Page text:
National EMSC Data Analysis Resource Center
Below are just a few of the basic and most common terminology related to grants.
If you find something not listed contact us and we'll get it up and going. Thanks to the Oklahoma Department of Mental Health and Substance Abuse Services for providing many of these definitions.
A brief overview of your proposal. The abstract is the first thing that reviewer's read, and it causes them to formulate an opinion of your proposal (good or bad, justified or not).
The actual application for funding. A majority of applications are now being submitted electronically. See HRSA's Electronic Submission Guide for more information. Also see grant guidance.
A group of individuals who have been selected by an organization to provide technical consultation in a variety of areas (e.g., fundraising, outreach, strategic planning). An advisory committee meets periodically to provide advice and feedback to the organization.
Activities specified or described in a grant application, plan, or other document that are approved by the awarding office for funding, or changes that may be proposed by the grantee and subsequently approved by the Grants Management Officer.
The guidance explains exactly what is required to submit the application. It contains additional definitions, explanations, and deadlines. Before submitting any grant. Read the guidance!
A hypothesis is an assumption made in order to test its validity. It should assert a cause-and-effect relationship between a program intervention and its expected result. Both the intervention and result must be measured to confirm the hypothesis.
The IRB is an administrative body established to protect the rights and welfare of human research subjects recruited to participate in research activities conducted under the auspices of the institution with which it is affiliated. The IRB has the authority to approve, require modifications in, or disapprove all research activities that fall within its jurisdiction. More information on IRBs can be obtained from the Office for Human Research Protections at http://ohrp.osophs.dhhs.gov.
Tools (surveys, questionnaires, etc.) used to involve individuals in discussions about their lives and the communities in which they live. Community participants become involved in programming as they provide information about their social, economic, and environmental concerns.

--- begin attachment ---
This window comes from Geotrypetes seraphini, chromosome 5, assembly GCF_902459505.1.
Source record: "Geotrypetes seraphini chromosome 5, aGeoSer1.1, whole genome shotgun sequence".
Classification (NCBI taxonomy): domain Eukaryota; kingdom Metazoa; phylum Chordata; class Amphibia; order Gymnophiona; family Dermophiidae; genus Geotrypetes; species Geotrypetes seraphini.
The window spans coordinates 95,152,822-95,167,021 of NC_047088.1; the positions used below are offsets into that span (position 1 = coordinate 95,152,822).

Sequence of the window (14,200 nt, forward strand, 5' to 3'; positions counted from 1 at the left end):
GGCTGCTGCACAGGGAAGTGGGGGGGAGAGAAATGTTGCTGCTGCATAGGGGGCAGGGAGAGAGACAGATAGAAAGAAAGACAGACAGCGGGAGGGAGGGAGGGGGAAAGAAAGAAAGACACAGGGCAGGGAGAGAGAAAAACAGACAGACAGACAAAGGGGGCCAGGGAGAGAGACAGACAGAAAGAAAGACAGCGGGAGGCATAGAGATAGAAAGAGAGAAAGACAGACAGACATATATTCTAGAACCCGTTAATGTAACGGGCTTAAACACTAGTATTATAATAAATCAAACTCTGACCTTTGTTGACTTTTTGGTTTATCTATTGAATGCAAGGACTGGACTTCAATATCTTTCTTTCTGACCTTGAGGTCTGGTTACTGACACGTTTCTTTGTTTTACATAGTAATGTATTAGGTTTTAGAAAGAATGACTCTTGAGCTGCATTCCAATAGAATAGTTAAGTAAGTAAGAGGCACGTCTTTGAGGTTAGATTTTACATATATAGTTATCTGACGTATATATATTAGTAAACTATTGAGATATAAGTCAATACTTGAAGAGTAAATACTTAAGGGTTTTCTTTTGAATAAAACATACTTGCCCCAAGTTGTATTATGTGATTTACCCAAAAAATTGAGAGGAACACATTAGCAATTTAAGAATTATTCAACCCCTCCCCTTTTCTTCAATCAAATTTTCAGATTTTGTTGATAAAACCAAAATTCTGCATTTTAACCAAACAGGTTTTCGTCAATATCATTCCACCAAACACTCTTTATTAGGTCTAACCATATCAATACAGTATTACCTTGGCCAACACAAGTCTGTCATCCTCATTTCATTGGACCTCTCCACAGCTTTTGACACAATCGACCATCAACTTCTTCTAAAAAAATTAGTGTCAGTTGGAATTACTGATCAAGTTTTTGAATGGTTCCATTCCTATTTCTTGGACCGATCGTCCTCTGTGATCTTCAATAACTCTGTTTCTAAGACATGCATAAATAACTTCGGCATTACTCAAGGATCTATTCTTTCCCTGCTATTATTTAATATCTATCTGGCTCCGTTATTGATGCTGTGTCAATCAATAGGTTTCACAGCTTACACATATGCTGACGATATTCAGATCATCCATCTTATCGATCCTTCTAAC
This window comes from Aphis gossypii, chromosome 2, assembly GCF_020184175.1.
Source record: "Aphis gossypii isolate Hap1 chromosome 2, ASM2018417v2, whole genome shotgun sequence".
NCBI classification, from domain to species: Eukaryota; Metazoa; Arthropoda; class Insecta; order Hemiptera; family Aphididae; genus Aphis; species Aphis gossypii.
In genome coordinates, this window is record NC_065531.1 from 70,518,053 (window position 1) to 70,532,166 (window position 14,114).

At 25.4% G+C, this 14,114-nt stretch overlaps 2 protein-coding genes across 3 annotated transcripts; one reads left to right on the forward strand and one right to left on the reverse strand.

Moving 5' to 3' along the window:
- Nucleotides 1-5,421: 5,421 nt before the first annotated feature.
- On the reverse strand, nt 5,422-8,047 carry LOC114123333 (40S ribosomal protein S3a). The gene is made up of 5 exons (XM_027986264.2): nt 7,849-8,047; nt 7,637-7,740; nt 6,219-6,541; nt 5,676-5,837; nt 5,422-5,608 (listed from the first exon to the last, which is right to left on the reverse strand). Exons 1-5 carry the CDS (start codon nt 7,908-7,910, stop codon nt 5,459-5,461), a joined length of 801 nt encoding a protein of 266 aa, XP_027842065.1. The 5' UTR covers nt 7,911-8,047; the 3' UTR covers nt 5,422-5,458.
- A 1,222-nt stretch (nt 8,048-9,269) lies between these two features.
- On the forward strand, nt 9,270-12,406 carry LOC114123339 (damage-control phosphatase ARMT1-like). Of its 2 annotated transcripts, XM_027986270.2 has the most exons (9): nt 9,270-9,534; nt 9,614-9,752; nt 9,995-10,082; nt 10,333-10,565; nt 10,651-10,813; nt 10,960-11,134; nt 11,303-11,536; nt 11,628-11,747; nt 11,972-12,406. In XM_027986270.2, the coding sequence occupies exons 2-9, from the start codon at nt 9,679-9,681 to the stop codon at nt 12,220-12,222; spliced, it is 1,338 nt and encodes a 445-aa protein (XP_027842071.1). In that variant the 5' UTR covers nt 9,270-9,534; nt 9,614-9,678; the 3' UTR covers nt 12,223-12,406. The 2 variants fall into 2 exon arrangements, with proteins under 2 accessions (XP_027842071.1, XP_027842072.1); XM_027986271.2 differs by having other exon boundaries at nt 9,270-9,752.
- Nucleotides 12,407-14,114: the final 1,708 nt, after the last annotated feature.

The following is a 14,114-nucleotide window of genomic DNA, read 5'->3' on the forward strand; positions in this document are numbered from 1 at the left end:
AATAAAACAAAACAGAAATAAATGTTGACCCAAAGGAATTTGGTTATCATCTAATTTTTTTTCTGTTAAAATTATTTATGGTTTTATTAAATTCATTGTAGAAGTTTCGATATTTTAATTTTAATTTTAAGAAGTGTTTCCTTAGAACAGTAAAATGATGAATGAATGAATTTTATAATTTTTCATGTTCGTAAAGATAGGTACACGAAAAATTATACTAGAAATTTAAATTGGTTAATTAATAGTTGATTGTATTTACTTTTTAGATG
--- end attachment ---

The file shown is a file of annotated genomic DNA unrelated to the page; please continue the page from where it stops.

The legally binding document that notifies the grantee institution that a grant or a cooperative agreement has been made. Contains references to the award's terms and conditions.
Benefits or changes for individuals or populations during or after participation in program activities. Outcomes may relate to behavior, skills, knowledge, attitudes, values, conditions or other attributes. Outcomes are what participants know, think, or can do; how they behave, or what their conditions are that is different following program implementation. (Source: United Way of America.)
Faculty or staff member who directs the technical and administrative work of a sponsored project. CoPI is a faculty member who collaborates with the Principal Investigator (PI) in the execution of the research project.
Submitted to a sponsor setting forth a project that includes at a minimum a description of the work and a budget.
Formal announcement by sponsor of a funding initiative to support research projects within a well-defined area. Typically RFA's are published in the Federal Register, agency announcements, or in a foundation announcement. Federal RFP's are published in the Commerce Business Daily.
Critical section of your grant directly related to your success in obtaining funding. Should include, broad, long-term objectives of your research, and then list the specific aims or goals that are being proposed in the particular research proposal.
A Stakeholder is any person, inside or outside the organization that has a real and active interest in the organization and its programs; who has an investment (time, energy, emotional, or money) in the program; and who has a commitment to the program's success.